Lincoln-area farmer talks concerns as pandemic carries on
From struggling to sell livestock, to waiting for grain prices to drop, local farmers are still hopeful the season will turn around.
If it wasn’t for COVID–19, Nebraska farmers might have had a mostly normal year.
Nebraska farmers have been hit with a difficult few years- from tariffs to floods to, of course, the pandemic.
“I would say it’s a much better year than last year in the crops regard. Livestock, on the other hand, we are having trouble with pinkeye this year, and that’s because it’s a little dryer,” says Paula Mach Peterson, a farmer in Waverly.
COVID-19 outbreaks in meatpacking plants slowed the purchase and production of beef, Peterson says her and her husband Tom felt the effects.
“We’ve got a couple of the kids 4-H calves, and they’re at the market weight and there’s absolutely no palace to take them right now for butchering,” Peterson says. “We had a cow go down earlier this year and we had to take her directly to a packing house because there was no other place to go with her.”
But one of the bigger, more unpredictable issues yet to come for farmers is grain prices. They’ve been low for months, and farmers like Peterson are hoping to see them rise by harvest in mid–October.
“There’s a lot of optimism on what’s coming down the road, but it’s not set yet. We have seen soybean prices take a little bit of a bump here in the last couple of week but we’re 50, 60 cents lower than last year. . .and we were low last year.”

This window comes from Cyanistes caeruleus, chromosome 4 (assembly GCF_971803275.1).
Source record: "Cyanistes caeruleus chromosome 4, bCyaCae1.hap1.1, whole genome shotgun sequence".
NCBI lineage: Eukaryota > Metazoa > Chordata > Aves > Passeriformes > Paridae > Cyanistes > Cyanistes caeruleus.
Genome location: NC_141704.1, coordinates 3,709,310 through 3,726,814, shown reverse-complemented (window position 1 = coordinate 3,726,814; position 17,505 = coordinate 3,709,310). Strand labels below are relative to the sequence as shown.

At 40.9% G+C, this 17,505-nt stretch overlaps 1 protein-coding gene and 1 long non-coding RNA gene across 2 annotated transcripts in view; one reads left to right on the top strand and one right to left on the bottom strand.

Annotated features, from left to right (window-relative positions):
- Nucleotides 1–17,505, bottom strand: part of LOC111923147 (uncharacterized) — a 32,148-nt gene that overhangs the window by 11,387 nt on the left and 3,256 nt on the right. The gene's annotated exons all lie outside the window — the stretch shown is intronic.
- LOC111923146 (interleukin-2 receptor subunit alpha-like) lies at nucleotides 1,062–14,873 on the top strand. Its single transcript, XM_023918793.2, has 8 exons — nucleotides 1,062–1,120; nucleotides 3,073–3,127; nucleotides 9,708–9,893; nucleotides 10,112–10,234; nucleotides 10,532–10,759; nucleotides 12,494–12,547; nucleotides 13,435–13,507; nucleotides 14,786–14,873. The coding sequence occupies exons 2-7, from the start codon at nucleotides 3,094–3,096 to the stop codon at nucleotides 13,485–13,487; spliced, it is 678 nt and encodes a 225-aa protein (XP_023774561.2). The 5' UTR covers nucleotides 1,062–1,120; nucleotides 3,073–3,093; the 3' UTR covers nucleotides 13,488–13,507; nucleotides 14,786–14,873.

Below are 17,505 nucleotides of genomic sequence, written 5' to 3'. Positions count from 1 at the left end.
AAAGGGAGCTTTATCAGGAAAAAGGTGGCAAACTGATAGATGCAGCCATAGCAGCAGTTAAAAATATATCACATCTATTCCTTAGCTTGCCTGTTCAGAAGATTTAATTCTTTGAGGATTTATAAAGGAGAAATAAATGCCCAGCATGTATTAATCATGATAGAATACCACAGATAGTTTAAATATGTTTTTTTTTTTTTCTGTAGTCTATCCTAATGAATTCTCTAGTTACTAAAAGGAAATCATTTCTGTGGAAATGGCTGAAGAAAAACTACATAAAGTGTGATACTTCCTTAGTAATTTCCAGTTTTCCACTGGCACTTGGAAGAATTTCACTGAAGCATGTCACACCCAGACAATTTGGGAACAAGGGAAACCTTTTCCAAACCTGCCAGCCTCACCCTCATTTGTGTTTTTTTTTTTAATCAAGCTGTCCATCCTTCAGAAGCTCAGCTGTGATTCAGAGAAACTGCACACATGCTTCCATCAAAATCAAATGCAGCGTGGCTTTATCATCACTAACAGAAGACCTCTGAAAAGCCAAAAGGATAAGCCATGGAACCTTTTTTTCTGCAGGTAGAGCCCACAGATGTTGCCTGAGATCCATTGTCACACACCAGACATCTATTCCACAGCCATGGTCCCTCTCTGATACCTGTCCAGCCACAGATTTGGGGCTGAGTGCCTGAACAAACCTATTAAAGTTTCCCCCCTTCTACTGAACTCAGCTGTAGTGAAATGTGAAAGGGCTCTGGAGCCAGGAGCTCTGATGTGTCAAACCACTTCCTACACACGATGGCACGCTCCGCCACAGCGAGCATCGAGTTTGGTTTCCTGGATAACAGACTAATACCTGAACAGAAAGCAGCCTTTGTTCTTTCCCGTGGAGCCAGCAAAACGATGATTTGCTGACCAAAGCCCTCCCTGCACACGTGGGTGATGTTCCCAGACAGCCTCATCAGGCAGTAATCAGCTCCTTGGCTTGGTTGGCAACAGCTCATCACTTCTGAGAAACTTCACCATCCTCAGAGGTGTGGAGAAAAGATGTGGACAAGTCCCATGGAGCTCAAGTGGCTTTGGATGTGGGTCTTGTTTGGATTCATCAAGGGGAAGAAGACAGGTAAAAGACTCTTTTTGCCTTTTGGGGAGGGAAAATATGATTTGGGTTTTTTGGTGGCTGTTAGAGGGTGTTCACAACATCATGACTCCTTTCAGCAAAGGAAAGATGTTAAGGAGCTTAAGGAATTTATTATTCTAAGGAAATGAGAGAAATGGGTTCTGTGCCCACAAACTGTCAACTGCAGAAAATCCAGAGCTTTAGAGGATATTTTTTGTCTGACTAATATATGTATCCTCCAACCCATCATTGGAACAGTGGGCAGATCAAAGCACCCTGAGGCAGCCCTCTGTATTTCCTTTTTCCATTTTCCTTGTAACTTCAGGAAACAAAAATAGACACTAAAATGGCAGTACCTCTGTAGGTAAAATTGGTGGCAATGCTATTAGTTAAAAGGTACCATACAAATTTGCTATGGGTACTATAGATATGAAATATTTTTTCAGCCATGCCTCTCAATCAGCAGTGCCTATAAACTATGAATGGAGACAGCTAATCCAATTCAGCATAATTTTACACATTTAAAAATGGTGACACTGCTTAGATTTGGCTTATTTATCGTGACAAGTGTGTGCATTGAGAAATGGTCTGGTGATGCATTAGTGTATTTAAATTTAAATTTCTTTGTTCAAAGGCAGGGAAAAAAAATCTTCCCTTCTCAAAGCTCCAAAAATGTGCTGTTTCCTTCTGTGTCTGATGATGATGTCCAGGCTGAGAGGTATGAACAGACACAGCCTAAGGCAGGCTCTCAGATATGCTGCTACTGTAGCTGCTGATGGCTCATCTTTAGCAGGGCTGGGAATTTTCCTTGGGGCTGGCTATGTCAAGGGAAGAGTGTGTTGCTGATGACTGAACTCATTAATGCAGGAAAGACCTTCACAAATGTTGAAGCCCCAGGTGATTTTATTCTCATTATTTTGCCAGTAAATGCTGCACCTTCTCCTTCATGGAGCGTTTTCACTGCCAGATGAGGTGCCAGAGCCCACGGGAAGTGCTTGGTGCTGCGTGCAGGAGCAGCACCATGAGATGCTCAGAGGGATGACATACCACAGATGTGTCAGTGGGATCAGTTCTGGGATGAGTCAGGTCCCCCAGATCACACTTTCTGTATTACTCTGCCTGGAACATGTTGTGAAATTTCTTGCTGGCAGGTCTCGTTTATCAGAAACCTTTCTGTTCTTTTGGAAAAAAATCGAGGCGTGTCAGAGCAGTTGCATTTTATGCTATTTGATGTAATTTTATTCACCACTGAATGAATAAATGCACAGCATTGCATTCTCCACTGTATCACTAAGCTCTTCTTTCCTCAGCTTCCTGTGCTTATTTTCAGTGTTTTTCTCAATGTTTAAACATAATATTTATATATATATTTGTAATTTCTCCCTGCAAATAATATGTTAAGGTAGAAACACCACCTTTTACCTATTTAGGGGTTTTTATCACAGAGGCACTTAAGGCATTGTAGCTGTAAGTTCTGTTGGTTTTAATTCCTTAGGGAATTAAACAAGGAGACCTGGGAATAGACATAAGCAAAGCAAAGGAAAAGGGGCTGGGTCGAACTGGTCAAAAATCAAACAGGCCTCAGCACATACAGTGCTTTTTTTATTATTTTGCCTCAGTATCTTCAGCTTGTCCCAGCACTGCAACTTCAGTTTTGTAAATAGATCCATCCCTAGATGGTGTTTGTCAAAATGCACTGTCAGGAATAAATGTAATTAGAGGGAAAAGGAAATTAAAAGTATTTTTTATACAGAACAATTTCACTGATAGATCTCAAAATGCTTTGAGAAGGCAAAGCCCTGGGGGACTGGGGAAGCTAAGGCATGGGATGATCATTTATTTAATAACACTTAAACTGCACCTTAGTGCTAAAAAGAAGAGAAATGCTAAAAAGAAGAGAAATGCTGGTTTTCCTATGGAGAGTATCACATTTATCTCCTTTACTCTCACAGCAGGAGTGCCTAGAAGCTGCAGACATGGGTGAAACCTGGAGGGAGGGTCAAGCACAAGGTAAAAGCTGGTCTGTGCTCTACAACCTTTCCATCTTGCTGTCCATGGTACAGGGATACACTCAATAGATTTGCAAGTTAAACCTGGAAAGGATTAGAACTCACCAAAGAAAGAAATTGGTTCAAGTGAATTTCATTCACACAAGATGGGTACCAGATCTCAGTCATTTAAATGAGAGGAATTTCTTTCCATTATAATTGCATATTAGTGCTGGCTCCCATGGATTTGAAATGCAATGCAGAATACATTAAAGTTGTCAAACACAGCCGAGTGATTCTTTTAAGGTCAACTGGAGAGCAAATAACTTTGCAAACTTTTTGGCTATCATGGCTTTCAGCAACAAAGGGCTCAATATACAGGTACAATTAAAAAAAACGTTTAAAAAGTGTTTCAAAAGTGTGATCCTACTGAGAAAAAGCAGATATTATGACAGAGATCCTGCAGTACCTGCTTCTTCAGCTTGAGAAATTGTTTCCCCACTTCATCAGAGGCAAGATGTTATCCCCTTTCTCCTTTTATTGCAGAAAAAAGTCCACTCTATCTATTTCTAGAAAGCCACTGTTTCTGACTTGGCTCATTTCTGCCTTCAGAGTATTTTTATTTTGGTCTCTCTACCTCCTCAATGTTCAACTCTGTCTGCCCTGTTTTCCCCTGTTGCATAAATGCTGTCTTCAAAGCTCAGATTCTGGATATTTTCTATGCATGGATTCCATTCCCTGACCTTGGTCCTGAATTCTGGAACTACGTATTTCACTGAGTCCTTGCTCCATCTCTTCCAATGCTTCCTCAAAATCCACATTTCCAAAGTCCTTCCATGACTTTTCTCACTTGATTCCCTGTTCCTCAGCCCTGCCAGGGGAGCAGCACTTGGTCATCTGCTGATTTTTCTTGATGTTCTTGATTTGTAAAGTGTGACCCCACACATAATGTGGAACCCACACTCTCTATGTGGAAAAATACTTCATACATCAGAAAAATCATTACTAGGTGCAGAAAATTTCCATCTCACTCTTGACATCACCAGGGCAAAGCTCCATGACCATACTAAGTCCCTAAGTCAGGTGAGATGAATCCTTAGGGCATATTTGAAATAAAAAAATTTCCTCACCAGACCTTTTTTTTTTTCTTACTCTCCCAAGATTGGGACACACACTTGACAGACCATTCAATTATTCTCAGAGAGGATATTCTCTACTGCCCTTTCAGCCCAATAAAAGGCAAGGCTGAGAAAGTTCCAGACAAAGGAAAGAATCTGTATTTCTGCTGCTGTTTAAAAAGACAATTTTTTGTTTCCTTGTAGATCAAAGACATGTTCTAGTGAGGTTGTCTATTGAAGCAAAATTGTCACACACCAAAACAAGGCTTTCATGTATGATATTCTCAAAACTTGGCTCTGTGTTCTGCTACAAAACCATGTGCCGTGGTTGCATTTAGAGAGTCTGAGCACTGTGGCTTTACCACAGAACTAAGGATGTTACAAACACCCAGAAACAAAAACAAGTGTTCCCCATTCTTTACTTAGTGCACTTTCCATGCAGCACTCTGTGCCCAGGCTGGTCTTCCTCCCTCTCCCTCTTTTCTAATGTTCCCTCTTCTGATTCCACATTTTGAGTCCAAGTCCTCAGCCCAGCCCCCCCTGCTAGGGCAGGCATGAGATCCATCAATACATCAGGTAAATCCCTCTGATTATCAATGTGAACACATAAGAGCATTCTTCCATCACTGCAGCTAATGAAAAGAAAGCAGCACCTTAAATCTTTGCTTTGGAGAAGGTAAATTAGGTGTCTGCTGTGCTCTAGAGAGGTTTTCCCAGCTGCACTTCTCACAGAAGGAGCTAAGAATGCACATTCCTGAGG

Peterson says day–to–day operations haven’t changed, and that 2020 hasn’t been completely terrible to Nebraska farmers, but that’s not the case for everyone else like those in Iowa who were recently hit by hurricane-strength winds when the derecho passed through.
“Here we have been so blessed with, I mean you go 400 miles east and folks in Iowa and Illinois, they have a whole other world to deal with.”
Another tough aspect in recent years for farmers is mental health. Peterson says just reaching out and checking in helps, it’s something her local Pastor does often in the Waverly community.
But she says the best way to support local farmers?
“Keep eating, I mean seriously. Doing what you do, making sure that we have someplace for our food to go. And, I’m going to say prayers. We never turn down prayers.”